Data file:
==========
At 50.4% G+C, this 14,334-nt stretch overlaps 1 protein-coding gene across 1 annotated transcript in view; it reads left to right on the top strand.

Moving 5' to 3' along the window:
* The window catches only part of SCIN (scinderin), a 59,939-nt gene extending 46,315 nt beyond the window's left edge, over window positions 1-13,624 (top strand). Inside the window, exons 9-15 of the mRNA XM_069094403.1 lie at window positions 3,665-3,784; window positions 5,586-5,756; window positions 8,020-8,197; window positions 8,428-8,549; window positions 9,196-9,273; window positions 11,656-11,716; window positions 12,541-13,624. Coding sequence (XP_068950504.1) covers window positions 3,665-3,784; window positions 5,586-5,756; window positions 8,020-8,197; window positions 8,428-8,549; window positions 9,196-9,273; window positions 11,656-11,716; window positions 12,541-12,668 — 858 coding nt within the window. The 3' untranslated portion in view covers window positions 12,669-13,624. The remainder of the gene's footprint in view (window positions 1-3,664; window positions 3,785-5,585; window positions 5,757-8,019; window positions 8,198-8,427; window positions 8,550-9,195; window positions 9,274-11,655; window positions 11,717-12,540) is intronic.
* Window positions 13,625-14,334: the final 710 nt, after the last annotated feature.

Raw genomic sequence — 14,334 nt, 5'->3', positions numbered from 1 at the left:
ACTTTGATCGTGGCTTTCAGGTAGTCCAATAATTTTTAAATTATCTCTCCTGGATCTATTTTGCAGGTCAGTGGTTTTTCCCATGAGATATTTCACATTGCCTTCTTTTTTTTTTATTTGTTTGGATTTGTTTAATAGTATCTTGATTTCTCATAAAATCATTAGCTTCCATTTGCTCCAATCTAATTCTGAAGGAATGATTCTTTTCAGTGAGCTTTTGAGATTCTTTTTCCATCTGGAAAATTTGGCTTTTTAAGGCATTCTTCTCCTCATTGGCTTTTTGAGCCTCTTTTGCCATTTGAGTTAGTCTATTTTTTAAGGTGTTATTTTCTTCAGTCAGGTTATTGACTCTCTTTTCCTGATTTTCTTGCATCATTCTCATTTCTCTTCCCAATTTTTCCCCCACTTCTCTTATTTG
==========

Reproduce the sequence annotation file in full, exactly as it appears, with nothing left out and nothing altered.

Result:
At 50.4% G+C, this 14,334-nt stretch overlaps 1 protein-coding gene across 1 annotated transcript in view; it reads left to right on the top strand.

Moving 5' to 3' along the window:
* The window catches only part of SCIN (scinderin), a 59,939-nt gene extending 46,315 nt beyond the window's left edge, over window positions 1-13,624 (top strand). Inside the window, exons 9-15 of the mRNA XM_069094403.1 lie at window positions 3,665-3,784; window positions 5,586-5,756; window positions 8,020-8,197; window positions 8,428-8,549; window positions 9,196-9,273; window positions 11,656-11,716; window positions 12,541-13,624. Coding sequence (XP_068950504.1) covers window positions 3,665-3,784; window positions 5,586-5,756; window positions 8,020-8,197; window positions 8,428-8,549; window positions 9,196-9,273; window positions 11,656-11,716; window positions 12,541-12,668 — 858 coding nt within the window. The 3' untranslated portion in view covers window positions 12,669-13,624. The remainder of the gene's footprint in view (window positions 1-3,664; window positions 3,785-5,585; window positions 5,757-8,019; window positions 8,198-8,427; window positions 8,550-9,195; window positions 9,274-11,655; window positions 11,717-12,540) is intronic.
* Window positions 13,625-14,334: the final 710 nt, after the last annotated feature.

Raw genomic sequence — 14,334 nt, 5'->3', positions numbered from 1 at the left:
ACTTTGATCGTGGCTTTCAGGTAGTCCAATAATTTTTAAATTATCTCTCCTGGATCTATTTTGCAGGTCAGTGGTTTTTCCCATGAGATATTTCACATTGCCTTCTTTTTTTTTTATTTGTTTGGATTTGTTTAATAGTATCTTGATTTCTCATAAAATCATTAGCTTCCATTTGCTCCAATCTAATTCTGAAGGAATGATTCTTTTCAGTGAGCTTTTGAGATTCTTTTTCCATCTGGAAAATTTGGCTTTTTAAGGCATTCTTCTCCTCATTGGCTTTTTGAGCCTCTTTTGCCATTTGAGTTAGTCTATTTTTTAAGGTGTTATTTTCTTCAGTCAGGTTATTGACTCTCTTTTCCTGATTTTCTTGCATCATTCTCATTTCTCTTCCCAATTTTTCCCCCACTTCTCTTATTTG